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Jones says his opponent will be “extremist” like Moore or “handpicked by McConnell”

Brandon Moseley

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U.S. Sen. Doug Jones, D-Alabama, commented Thursday on the news that former Chief Justice Roy Moore is running for the Republican nomination to oppose him in the 2020 election for Senate.

“Today, Roy Moore has made what was already going to be a divisive Republican primary even more polarizing and extreme,” Jones said in a statement. “We don’t need any more of that. Worse, it’s now clear that my opponent will either be an extremist like Roy Moore or someone handpicked by Mitch McConnell to be his senator, not Alabama’s. The only question left is who will be McConnell’s choice?”

Sen. Mitch McConnell, R-Kentucky, is the Senate majority leader and a vocal opponent of Moore’s candidacy.

“I want to talk to Alabamians about solutions to improve all of our lives, address very real health care concerns, better education, strengthen our security, both militarily and economically and help attract more businesses to our state,” Jones continued. “It comes down to solving problems, not divisive partisanship or extreme ideas that do nothing for Alabama families.”

Moore made the announcement at a venue adjoining his foundation’s offices in Montgomery on Thursday afternoon.

Moore, at his announcement event, said he would have won the last actually election race but that his victory was stolen by Russian-style tactics in Operation New Birmingham,.  Moore denounced the “false flag: tactics which even Jones has repudiated. Moore said the $750,000 illicit efforts by Democratic operatives targeted 650,000 Alabama voters, repeating falsehoods about him over and over again.

Moore said he knows that Democratic political operatives ran Operation New Birmingham, but he suspected that Republicans also colluded with the Democrats to defeat him. Moore defeated McConnell’s chosen candidate, appointed Sen. Luther Strange in the Republican primary runoff. National GOP dollars from the McConnell controlled Senate Leadership Committee and National Republican Senatorial Committee flooded into Strange’s struggling campaign, but those money sources dried up when Moore was elected as the Republican nominee.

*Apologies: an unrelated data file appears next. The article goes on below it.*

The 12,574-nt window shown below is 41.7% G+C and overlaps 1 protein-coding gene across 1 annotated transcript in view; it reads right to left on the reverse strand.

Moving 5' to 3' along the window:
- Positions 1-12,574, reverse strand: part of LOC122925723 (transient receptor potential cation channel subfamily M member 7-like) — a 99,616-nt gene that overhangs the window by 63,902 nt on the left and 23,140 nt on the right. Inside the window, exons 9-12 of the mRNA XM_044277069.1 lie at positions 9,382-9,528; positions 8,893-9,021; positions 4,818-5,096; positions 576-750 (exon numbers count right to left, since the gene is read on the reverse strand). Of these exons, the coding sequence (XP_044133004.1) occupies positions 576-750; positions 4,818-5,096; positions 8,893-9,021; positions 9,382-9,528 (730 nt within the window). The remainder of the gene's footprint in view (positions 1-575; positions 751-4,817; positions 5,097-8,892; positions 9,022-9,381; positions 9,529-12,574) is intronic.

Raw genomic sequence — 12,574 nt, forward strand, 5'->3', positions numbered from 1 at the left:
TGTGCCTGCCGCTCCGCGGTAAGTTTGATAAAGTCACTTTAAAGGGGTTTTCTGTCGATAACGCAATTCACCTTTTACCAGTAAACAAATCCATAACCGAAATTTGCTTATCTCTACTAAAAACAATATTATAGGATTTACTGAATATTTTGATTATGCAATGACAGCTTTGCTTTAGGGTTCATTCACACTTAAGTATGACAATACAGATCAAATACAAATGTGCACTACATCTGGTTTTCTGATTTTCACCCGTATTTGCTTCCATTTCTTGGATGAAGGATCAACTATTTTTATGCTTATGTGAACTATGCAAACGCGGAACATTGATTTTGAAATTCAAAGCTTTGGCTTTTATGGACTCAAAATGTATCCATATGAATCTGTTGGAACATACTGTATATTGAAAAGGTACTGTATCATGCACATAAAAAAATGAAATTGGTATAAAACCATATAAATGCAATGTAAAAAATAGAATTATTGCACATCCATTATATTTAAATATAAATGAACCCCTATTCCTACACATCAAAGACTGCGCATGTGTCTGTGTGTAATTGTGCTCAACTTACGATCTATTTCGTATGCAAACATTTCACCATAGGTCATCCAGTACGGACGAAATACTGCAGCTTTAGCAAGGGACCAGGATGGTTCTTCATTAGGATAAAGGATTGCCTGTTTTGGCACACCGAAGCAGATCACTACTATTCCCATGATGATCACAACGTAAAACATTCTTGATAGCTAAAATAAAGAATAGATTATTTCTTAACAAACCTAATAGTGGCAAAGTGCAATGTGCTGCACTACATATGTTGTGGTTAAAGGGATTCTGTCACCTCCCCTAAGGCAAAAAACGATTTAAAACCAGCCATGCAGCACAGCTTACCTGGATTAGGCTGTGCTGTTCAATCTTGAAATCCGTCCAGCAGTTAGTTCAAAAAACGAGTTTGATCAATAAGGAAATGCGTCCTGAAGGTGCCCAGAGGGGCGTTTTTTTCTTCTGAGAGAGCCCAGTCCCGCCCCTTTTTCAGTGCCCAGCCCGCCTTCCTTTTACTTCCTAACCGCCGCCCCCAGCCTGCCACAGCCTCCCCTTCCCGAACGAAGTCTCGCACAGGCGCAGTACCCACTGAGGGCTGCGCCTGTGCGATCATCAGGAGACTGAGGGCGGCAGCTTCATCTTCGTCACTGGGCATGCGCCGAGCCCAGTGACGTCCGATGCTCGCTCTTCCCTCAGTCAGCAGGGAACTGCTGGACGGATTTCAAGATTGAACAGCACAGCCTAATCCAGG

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Moore appeared to be cruising to an easy 10-point victory over Jones in the 2017 special election when The Washington Post published a story detailing accusations from several women about Moore’s sexual harassment and abuse from the 1970s in the Gadsden area. Moore denied the accusations, but Republican money from out of state dried up, while national Democrats poured in over $20 million into the state to elect Jones.

Moore said his accusers won’t be a concern this time around because the people of Alabama see through that, especially after what happened with Supreme Court Justice Brett Kavanaugh.

“You can fool all of the people some of the time and some of the people all of the time, but you can’t fool all of the people all of the time,” Moore said.

Jones’s unlikely victory over Moore in the 2017 special election is the only instance in which the voters of Alabama have chosen any Democratic candidate over a Republican in a statewide race since 2008. Republicans swept all of the statewide offices in 2010, 2012, 2014, 2016 and 2018 general elections. Gov. Kay Ivey (R) got almost 60 percent of the vote in her election bid in November, despite having a qualified opponent.

Moore’s critics say that Moore is the only Republican nominee who could have lost that race in the first place. Even President Donald Trump has said Moore as the nominee increases the chances that Jones will be re-elected.

Jones has said he will defeat Moore or anybody else that the Republicans nominate in 2020.

Alabama Republican Party Chairman Terry Lathan said there is “a hunger” for this seat among Republicans that she has never seen before.

Jones was a former U.S. Attorney, appointed by former President Bill Clinton. Prior to that, Jones was a top aide to former Sen. Howell Heflin, D-Alabama. More recently, Jones was a private practice attorney in Birmingham.

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